What is a psychoeducational assessment?
Psychoeducational assessments provide a detailed evaluation of individual academic, learning, and educational strengths and weakness. The assessments gather an individual’s educational history, developmental history, behavioral histories, self-reports, and observations from family members, caregivers, or teachers. The assessment investigates individual functioning in several ways, including an assessment of cognitive abilities, memory, attentional capacities, and academic skill development. The results of the assessment are compiled into a comprehensive written report outlining learning exceptionalities and academic strengths and weaknesses. We provide professional recommendations and detailed treatment and learning plans to support your child’s development and growth. Psychoeducational assessments may be useful to diagnose a range of issues such as Specific Learning Disabilities or Attention-Deficit/Hyperactivity Disorder.
Every child is different and unique. Some mature quite quickly while others take their time. It may be challenging for caregivers to see their children struggle at school, at home, and in their relationships with others. Parents may observe their child’s speaking skills are developing at a much slower rate than other children, while teachers may notice children who fail to recognize social cues in everyday activities (i.e. hide-and-seek, drawing, reading, etc.). Parents and teachers can support children with learning exceptionalities through accessing a combined psychoeducational assessment to identify where they may need additional supports or academic accommodations.
We work with toddlers through play therapy.
What is a clinical assessment?
Clinical assessments provide a detailed understanding of individual social/emotional functioning and personality development. This component of the assessment seeks to identify mood discrepancies, sleep disturbances, experiences of trauma, and emotional dysregulation that may be impacting individual functioning at home, at school, or in relationships with others. Clinical assessments seek to understand the nature of a child’s symptoms and may provide diagnoses of autism spectrum disorder, mood disorders, anxiety disorders, or disruptive and conduct-related disorders. In our final report, we provide professional recommendations and comprehensive treatment plans to support your child’s development, growth, self-understanding, and therapeutic process.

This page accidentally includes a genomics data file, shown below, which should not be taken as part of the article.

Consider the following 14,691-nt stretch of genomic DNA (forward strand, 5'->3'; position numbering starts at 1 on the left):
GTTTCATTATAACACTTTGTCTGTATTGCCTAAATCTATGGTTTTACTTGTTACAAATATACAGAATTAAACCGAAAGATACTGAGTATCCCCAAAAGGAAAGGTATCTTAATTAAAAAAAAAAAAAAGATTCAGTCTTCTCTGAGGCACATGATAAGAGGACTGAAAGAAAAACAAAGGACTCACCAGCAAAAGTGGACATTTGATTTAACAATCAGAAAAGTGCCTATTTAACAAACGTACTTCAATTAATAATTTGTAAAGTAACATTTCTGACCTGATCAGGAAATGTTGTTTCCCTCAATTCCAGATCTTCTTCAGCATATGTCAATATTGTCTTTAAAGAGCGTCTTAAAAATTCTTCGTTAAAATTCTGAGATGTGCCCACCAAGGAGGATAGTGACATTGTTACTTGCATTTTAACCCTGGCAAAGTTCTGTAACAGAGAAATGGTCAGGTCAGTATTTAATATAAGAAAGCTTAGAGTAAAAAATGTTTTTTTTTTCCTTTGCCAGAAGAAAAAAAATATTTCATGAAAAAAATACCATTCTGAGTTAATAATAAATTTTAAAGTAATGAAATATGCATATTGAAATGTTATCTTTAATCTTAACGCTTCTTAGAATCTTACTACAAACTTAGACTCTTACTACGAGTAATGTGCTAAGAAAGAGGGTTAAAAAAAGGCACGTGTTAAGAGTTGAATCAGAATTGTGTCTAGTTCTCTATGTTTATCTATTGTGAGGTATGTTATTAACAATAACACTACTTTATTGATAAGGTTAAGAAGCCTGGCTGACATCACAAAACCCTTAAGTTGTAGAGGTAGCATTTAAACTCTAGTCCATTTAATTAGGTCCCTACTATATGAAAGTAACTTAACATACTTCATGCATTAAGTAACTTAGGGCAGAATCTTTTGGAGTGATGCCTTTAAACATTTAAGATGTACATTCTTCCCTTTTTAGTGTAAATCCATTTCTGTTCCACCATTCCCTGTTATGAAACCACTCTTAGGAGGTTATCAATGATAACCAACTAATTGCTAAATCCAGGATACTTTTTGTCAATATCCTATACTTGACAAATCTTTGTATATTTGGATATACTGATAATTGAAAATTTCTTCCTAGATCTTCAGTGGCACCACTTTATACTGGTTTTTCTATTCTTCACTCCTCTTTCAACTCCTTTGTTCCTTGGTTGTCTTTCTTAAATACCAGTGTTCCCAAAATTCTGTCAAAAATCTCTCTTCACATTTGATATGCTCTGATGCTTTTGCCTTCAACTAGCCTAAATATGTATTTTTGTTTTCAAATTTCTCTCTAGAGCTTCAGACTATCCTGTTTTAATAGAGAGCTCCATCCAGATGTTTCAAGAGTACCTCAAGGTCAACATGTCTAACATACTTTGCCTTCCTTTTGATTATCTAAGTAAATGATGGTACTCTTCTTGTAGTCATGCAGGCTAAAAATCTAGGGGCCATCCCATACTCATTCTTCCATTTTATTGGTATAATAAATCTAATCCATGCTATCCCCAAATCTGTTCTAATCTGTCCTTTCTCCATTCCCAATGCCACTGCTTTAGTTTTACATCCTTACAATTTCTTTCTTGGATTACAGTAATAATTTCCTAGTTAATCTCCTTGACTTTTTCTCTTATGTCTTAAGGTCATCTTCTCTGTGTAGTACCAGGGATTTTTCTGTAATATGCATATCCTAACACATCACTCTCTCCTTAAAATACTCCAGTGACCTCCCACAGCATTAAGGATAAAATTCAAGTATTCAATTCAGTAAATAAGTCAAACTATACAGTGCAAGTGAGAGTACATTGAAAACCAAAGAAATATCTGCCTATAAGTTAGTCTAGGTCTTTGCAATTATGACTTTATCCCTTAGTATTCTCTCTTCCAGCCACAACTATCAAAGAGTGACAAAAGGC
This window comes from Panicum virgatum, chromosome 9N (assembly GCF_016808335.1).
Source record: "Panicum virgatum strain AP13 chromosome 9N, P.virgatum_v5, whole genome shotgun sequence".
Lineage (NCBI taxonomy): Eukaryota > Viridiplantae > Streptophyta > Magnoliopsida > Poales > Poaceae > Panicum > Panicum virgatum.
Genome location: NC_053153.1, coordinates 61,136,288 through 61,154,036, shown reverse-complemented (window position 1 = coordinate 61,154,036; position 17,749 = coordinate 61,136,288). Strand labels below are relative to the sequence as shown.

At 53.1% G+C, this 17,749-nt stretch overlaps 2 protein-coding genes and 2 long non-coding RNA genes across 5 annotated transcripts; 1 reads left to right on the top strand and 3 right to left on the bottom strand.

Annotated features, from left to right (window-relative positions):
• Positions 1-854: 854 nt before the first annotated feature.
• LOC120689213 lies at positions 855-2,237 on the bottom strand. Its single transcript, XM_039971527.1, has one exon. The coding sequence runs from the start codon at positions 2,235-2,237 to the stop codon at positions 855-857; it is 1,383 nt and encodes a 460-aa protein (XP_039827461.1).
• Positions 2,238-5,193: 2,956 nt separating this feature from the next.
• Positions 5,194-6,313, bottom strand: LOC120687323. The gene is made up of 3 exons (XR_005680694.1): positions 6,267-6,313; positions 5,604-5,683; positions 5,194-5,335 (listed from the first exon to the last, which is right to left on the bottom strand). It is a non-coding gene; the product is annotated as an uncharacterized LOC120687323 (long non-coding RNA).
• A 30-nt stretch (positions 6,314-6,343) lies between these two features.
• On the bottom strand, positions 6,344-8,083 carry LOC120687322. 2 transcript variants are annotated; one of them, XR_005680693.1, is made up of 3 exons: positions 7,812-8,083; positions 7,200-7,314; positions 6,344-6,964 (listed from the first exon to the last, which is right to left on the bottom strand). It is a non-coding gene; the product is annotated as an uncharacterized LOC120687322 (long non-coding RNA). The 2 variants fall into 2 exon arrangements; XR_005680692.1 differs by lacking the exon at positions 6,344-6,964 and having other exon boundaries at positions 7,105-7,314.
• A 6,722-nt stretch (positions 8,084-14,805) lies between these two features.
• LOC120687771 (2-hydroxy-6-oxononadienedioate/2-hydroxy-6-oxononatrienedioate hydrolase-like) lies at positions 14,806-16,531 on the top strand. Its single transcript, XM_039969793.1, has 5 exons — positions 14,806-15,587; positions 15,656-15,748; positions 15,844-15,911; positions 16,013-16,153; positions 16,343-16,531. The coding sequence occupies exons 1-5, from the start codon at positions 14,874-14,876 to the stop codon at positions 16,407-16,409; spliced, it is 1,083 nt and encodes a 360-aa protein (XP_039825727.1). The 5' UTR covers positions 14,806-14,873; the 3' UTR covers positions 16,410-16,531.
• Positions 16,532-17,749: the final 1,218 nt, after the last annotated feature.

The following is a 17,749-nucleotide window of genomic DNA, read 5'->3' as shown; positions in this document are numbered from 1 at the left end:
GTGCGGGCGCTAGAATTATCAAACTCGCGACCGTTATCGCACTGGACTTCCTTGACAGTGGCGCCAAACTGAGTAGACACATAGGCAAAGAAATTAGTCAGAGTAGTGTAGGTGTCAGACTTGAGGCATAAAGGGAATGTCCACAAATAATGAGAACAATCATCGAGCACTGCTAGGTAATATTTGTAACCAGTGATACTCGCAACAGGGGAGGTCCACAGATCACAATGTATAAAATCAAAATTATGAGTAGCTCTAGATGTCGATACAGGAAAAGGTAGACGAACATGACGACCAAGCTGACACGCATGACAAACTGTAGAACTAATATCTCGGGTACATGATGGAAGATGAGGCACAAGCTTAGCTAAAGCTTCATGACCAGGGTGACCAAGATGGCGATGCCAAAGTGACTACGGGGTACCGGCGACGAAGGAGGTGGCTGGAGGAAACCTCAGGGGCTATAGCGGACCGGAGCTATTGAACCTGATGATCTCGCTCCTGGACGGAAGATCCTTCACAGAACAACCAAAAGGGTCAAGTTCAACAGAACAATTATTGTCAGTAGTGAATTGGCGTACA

What is a comprehensive assessment?
Comprehensive Assessments combine psychoeducational and clinical assessments. The benefits of a comprehensive assessment, over a psychoeducational or clinical assessment alone, is that they provide you and your child with an integrated understanding of how interconnected all psychological processes may be. For instance, understanding how social anxiety impacts academic skill development and performance can be more helpful than understanding each on their own. Similarly, substantiating the impact of an undiagnosed learning disorder on a child’s emotional and behavioural functioning can provide understanding and relief to caregivers hoping to learn how to better support their child. A comprehensive assessment would not only compare cognitive abilities against academic skill development (necessary to identify the presence of a learning disorder), but would also take into account how aspects of personality and emotional states affect education and learning.
How do I identify if my child needs a psychoeducational assessment?
Both teachers and parents alike may observe behaviours in a child that may warrant further assessment and investigation. Teachers, who spend a significant period of time with children throughout each day, are sometimes the first to observe when a child is struggling to cope at the same rate as their peers. Students who struggle with writing, reading, numbers, or math facts may be supported by a psychoeducational assessment, which will assist in identifying specific strengths and weaknesses, which may support accommodated learning plans to help children succeed.
Steps Taken by the psychologist:
Toronto Psychological Services offers an initial consultation with primary caregiver(s) to ascertain the child’s educational, social and behavioural functioning. Your child will then participate in six to nine hours of one-on-one testing, conducted over the course of 2-3 days. These standardized measures assess a child’s cognitive skills, language abilities, memory, attention capacities, motor skills, and socioemotional functioning. Semi-structured clinical interviews are conducted with parents, children, and sometimes teachers. Throughout the process, standardized questionnaires are gathered from various observers (e.g., parents, caregivers, and teachers) and supporting documents are acquired. Throughout the assessment, trained psychologists observe the pattern of a child’s behaviour and may engage a one-hour session of cognitive play therapy to investigate behavioral and socioemotional functioning.